She’ll be fine by August?



I enrolled this girl at my local school today. For the second time. And for the second time I felt sick. 

This time last year I had to enrol both children. And I came home in tears. Is the school that bad you ask? Actually it is a fabulous little school with a good reputation. The staff were friendly and the building pretty modern. But I knew without question last year that neither of my children would be going. The emotions of having to enrol your baby for school are high for all parents but for parents of special children having to hear the other parents excitably chatting about how thier children will embark on this new adventure together and have such fun is shere torture. You don’t want reminded how different your child is to others thier age. You really don’t need it to be ‘in your face’ that your child does not fit in.

The school were geared up for the children last year giving them stickers and having them talk to staff. It was the same again this year. Wonderful for the children going. Heartbreaking for the families bound by law to enrol a child the school will never ever meet. I enrolled my son at that school last year. But he never made it through the gates. And probably never will. The children would never hear thier lessons if he did because he would scream so loud the janitor would be tempted to call the police. For all it is a wonderful school it is just not the right environment for Isaac. And 12 months later I am still not entirely convinced it is the right place for Naomi. But the law said I had to go down there yet again. Sometimes I really don’t like the law. 

But this time I thought I would call ahead. Maybe the Head might be sympathetic? Maybe this time I would be convinced this was the best place for my baby girl. After all we had deferred her from starting for a year so surely that has to have made a difference?

So off I went armed with all the necessary paperwork, including her diagnosis. The school were welcoming and allowed me to speak to the Head Teacher. As I was about to explain my concerns about wether mainstream education was right for my daughter the head began:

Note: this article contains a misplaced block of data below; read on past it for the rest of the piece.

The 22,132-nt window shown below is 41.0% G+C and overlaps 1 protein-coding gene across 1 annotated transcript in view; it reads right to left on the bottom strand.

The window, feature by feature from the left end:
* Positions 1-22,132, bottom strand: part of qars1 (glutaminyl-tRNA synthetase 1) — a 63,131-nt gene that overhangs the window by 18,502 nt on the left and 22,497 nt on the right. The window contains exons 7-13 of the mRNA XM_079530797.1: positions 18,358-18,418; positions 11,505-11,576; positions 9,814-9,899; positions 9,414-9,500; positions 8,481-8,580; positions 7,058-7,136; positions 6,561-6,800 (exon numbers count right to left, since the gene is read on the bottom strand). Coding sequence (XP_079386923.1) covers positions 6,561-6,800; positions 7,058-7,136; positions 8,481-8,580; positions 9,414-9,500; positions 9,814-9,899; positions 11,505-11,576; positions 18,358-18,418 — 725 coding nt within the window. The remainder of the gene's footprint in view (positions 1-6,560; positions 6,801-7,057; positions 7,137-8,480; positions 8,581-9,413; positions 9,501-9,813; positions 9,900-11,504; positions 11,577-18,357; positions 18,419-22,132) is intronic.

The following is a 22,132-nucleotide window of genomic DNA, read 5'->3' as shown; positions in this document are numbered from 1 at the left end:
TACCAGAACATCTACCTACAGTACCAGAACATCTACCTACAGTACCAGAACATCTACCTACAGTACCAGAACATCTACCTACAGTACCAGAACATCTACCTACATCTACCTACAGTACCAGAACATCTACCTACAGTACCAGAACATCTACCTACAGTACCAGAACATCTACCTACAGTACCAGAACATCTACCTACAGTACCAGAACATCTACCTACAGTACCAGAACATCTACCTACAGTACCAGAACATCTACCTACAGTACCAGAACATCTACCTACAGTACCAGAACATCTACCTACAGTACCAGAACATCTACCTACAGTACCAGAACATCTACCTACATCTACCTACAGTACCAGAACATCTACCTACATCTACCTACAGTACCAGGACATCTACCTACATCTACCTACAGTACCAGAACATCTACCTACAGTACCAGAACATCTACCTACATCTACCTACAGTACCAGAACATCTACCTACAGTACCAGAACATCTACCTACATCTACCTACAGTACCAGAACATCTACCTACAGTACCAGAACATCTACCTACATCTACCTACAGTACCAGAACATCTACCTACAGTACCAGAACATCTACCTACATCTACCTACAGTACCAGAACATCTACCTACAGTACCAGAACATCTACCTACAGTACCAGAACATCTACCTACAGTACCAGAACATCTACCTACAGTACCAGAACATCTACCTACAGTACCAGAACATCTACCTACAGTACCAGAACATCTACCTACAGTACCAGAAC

“Ok, can she count?” 


“Does she know any of her letters?”


“Can she write her name?”

“Well, yes she can.”

“Is she in mainstream nursery?”

“Yes she is.”

“Well, what are you worried about? School is almost 8 months away. She will be fine by August!”

And away she went…


‘So what do I do about the fact she is still in full-time nappies? She has bladder and bowel issues and sensory and anxiety problems which is making toilet training a very real challenge. Will you change her? What about the fact she will not initiate any contact with her peers or members of staff so she could be in pain, not understand the work or be unable to do something and you will never know? What about the fact she will take everything you say literally? What about the fact she is coming to your school with a co-ordinated support plan in place (a legally binding support document detailing what support she requires and how often) and a long list of professionals who work with her? What about her inability to dress herself due to poor balance and co-ordination issues? What about the fact she can not climb, or run, or jump or catch a ball. How will you help her overcome her fear of other children? How will you support her autism? What about…’

It didn’t matter of course, because she had left.

They did agree to ‘enhanced transition’ and they did say they would attend any meeting before August to help with preparing her. 

But is mainstream the right place for a child with Naomi’s needs?

Her Educational Pychologist says she has no learning disability. Based mostly on the fact she drew this picture of herself:



So clearly her social and communication difficulties don’t count. Her gross motor delay does not count. Her anxiety does not count. And the fact she is still in nappies?

She can talk (at home at least), she can write her name and count, and she drew a picture of herself.

So mainstream education is right?

She will be fine by August?

And here was me thinking autism was a lifelong condition? 

Why do I sense another fight on my hands yet again for my child’s education?



Don’t you worry baby girl. Mummy will sort this out.

It will be fine by August…